Thrill of the Scavenger Hunt
Sela Ward's Southern roots run deep—six generations deep. Born and raised in Meridian, Mississippi, she attended the University of Alabama, where she cheered on "Bear" and the boys. Every July, she brings that same level of spirit-fingers enthusiasm to a 40-person scavenger hunt on Honeysuckle Farms, the 500-acre property in Meridian where she and her family spend summers. "Meridian offers a slice of life and culture that I want my children to have in their bones. And they do," says Sela.
Despite Sela's case-solving cred (she currently stars as investigator Jo Danville on CSI: NY), it's her husband, Howard Sherman, who masterminds the event that draws friends and family from as far as New York and California. "The hunt began as a simple way for our guests to explore and enjoy every corner of the property," he says. But, counters Sela, "After five years running, the bar has now been raised so high that Howard starts prepping in Los Angeles, and when we arrive at the farm, he sequesters himself in the library for days on end, piecing together extraordinarily complicated clues." Such clues might cover family history, be written in Italian or braille, or reference The Amy Vanderbilt Complete Book of Etiquette.
Friends bunk all over the property, but many stake out one of the 15 beds in the It's All Good Barn, a working horse stable with guest quarters created by decorator Ann Runyon Carter, architect Tim Taylor, and contractor Markey Joiner. The eclectic space, initially renovated for Sela's surprise 50th birthday party, is filled with clever touches such as horse stirrups in lieu of bunk bed ladders and a working kitchen inside the barn's original grain storage silo. It's also where the hunt begins, and, thanks to a 20-seat farm table and working jukebox, the after-party takes place. "If guests don't know one another before the hunt, they certainly will afterward," says Sela, who, in addition to being a gracious hostess, sent thank-you notes to SL staffers after the photo shoot—which clued us in to this: Sela Ward will always be a Mississippi girl at heart.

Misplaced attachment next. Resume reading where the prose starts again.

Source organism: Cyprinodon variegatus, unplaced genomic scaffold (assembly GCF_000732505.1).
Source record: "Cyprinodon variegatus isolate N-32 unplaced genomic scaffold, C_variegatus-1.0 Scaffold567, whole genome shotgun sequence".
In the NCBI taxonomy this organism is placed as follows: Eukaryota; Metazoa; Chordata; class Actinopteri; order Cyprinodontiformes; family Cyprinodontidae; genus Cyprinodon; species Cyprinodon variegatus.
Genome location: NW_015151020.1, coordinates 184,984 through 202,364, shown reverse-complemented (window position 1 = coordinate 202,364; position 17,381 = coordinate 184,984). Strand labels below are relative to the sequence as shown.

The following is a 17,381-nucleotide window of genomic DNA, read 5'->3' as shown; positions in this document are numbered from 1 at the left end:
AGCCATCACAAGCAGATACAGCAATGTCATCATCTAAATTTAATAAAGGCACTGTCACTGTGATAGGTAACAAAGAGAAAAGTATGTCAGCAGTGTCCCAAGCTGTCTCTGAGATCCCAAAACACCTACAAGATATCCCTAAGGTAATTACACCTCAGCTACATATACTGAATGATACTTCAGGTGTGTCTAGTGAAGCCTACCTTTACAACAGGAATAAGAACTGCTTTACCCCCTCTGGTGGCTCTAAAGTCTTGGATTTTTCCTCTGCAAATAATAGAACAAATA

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Howard puts down his megaphone to share his tips for pulling off a (smaller scale) hunt.
- Establish a location. It can take place in your backyard or span an entire city. "Ideally, at least one person on each team should be familiar with the setting," he says.
- Select teams. Nothing brings people together like a common enemy, so "feel free to form teams of semi-strangers and assorted ages," he says. Order T-shirts at customink.com.
- Pinpoint destinations. Choose 10 or so places (fewer if you're gallivanting around a city) that will be relatively easy to identify via clues. If you're looking beyond the back-yard, assign each team a vehicle (bike, car, golf cart, you name it).
- Create clues. Pose simple questions or get creative. "Take a photo of a location, print it out, and cut it into small pieces," says Howard. "Place the pieces in an envelope so that each team has to complete the puzzle to know where to go." Or create a playlist of songs and ask participants to identify the common thread, which will lead them to the next location.